September’s FOMC meeting unfolded more or less as anticipated, with no headline changes to current monetary policy and an imprinting of the changes to the Fed’s inflation-targeting that Chairman Powell announced this summer at Jackson Hole. In this week’s release of that meeting’s minutes, we’ll be looking for any added color around what didn’t happen in September: Was there any specific discussion about scheduling-out the pace of asset purchases by the central bank? And how close are we to getting concrete forward guidance from the FOMC?

Under the new framework for the Fed’s pursuit of inflation, you, me, and everyone we know can safely assume that tightened monetary policy will not be coming for—baring all but the virtually impossible—the next year or more. That said, while there’s very little that the FOMC minutes this week are likely to reveal that could have a direct, material impact on the price of gold, there is always some degree of knee-jerk trading in equity markets around FedSpeak at this level. It’s best to be aware of when the minutes will be out; if in this weird week ahead the major equity benchmarks are sitting on any significant levels of support or resistance there’s always the possibility of a run or drop that could change the overall attitude of markets towards risk.

Thursday, October 8 at 830am EDT // Initial Jobless Claims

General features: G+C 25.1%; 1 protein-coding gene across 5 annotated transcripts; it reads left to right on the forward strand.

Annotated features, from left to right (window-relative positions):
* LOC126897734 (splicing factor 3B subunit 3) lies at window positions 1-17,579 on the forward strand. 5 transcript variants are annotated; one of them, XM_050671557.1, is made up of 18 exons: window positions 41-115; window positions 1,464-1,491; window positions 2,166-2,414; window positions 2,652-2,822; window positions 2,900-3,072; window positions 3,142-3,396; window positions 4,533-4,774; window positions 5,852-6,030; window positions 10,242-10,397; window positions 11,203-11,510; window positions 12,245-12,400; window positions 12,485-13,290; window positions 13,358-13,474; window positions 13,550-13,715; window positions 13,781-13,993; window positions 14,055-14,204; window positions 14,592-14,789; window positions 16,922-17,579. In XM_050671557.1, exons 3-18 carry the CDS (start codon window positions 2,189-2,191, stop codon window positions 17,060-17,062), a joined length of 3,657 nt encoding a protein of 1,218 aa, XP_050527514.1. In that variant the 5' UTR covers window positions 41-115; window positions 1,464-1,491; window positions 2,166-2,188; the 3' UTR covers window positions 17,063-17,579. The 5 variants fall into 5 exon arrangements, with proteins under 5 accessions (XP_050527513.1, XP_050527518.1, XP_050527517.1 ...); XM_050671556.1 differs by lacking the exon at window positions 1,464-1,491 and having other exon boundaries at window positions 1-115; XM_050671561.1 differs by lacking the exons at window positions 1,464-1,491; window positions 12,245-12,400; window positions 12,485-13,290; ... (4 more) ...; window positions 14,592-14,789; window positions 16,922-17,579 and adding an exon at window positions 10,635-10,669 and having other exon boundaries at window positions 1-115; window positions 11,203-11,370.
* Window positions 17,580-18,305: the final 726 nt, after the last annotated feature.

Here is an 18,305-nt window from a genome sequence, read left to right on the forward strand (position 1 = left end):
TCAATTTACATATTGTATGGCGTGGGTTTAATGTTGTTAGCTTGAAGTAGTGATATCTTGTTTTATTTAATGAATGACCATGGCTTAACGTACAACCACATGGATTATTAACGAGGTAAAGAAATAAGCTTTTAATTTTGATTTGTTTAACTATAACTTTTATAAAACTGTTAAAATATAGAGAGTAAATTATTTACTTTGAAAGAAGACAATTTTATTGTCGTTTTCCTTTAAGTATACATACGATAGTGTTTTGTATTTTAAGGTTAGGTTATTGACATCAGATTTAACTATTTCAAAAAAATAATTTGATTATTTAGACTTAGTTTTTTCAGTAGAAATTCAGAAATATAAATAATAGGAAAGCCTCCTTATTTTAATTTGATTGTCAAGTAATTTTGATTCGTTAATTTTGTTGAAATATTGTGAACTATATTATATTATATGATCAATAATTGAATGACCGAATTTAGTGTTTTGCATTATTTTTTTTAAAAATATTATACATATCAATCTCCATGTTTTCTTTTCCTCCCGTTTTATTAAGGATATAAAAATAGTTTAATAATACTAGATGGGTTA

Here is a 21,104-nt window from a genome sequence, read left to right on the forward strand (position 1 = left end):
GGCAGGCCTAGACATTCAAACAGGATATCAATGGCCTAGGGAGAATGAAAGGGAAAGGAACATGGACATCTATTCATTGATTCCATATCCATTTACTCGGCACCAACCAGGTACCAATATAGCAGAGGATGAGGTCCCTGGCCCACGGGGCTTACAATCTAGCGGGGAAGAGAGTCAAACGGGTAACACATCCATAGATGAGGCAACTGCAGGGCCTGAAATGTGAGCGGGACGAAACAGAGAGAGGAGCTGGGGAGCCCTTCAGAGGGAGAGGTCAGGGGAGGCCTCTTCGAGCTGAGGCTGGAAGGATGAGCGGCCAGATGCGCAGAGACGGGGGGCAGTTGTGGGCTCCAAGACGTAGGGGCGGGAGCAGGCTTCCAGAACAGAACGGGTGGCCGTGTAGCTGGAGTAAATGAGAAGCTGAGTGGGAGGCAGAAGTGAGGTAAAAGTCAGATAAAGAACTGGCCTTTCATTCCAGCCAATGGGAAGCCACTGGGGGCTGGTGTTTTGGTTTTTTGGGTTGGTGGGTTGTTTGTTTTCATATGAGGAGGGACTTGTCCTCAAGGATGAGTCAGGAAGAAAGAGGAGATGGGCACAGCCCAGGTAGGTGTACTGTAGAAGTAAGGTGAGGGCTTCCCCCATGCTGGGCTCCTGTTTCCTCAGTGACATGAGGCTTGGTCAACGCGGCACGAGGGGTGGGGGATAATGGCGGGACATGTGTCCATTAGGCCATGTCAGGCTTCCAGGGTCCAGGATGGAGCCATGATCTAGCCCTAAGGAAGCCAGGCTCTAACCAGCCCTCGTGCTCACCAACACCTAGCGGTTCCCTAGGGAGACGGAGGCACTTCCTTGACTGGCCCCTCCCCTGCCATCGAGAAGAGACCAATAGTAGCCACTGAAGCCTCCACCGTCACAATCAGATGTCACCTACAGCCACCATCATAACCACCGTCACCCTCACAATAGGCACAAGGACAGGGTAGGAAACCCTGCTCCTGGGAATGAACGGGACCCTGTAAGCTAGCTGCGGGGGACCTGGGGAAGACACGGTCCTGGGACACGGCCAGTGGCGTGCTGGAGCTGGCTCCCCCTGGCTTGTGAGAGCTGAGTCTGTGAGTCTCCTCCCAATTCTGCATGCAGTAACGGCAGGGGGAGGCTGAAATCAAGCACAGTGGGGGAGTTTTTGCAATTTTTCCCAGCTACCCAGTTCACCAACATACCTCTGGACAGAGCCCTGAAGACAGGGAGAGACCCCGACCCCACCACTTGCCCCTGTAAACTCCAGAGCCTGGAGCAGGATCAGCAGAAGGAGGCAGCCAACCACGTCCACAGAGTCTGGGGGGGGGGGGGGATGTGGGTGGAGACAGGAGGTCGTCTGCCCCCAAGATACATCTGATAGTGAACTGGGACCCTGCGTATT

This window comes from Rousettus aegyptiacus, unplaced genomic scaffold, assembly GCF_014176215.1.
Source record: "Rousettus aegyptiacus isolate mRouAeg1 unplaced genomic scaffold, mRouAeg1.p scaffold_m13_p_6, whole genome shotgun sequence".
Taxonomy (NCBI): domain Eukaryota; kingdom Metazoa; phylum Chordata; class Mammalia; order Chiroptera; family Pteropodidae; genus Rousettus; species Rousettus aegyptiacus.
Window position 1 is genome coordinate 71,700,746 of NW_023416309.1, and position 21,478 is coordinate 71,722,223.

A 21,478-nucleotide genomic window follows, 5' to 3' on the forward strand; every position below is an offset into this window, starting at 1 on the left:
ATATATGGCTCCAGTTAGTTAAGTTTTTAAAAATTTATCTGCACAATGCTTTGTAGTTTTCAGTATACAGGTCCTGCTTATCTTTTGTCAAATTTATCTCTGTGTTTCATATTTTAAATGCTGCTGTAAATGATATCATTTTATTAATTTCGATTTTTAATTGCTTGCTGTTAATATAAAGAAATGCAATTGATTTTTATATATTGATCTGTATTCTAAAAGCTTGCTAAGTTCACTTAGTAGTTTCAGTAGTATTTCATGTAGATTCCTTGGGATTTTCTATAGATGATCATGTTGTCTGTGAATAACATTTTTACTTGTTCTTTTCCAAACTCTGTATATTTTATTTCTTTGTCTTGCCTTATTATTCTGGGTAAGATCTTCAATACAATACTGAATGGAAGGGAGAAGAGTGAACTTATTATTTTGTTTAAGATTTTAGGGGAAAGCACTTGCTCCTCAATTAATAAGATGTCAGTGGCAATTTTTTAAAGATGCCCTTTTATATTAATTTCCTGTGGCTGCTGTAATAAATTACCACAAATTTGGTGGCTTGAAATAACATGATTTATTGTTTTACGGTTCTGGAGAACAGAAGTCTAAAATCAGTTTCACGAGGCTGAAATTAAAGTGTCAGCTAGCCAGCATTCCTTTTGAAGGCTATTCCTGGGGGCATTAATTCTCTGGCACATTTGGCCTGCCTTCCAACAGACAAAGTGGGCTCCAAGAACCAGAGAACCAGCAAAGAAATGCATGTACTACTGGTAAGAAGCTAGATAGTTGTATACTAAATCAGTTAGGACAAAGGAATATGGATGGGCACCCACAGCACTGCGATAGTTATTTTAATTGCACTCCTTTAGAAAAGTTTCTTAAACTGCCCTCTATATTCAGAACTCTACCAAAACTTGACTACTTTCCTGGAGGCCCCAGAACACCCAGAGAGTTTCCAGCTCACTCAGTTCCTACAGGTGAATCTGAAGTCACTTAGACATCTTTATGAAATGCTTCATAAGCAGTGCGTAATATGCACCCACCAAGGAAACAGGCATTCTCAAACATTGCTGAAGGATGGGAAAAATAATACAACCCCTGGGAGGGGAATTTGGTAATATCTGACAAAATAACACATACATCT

[consensus exp.: +820k // prev.: +837k]

Economists got to finally take a breath in when last week’s initial claims number declined, and they’re looking for another (middling) drop this week. That the pace of unemployment claims is dropping overall but not with much velocity is becoming a concern for the US labor market and broader economy, especially after the letdown of last Friday’s September Jobs Report. Based on recent performance for gold as well as the US Dollar, I would say that any uncertainty that continues to come out of the high-frequency jobless numbers is supportive of both as key safe-haven investments; but I can’t stress enough how the unknown of this week in particular—at least from the viewpoint of Monday morning—has the potential to make any comparison to recent weeks moot.

FedSpeak this Week

The public calendar for FOMC officials starts to get pared down a bit this week, which seems appropriate given the release of September’s meeting notes on Wednesday. Going off of last week as an example, we’ll expect to see key officials continue their call for fast and strong stimulus from the fiscal side of the equation. Chairman Powell’s public comments always draw attention for the markets, and I’ll be interested to see if there’s anything new from New York Chairman Williams given that his remarks and discussion will come after the Fed’s meeting minutes are made public.

Monday: Chicago Fed President Charles Evans (non-voter) (1045a EDT)

Tuesday: Federal Reserve Chairman Jerome Powell (FOMC voter) (1040a EDT); Dallas Fed President Robert Kaplan (FOMC voter) (4p EDT)

Wednesday: New York Fed President John Williams (FOMC voter) (3p EDT); Chicago Fed President Evans (430p EDT)

And that’s how the week lays out ahead of us, traders. As always, I wish you all the very best of luck in your markets in the coming days, and I’ll look forward to seeing you all back here on Friday for our market-week wrap up.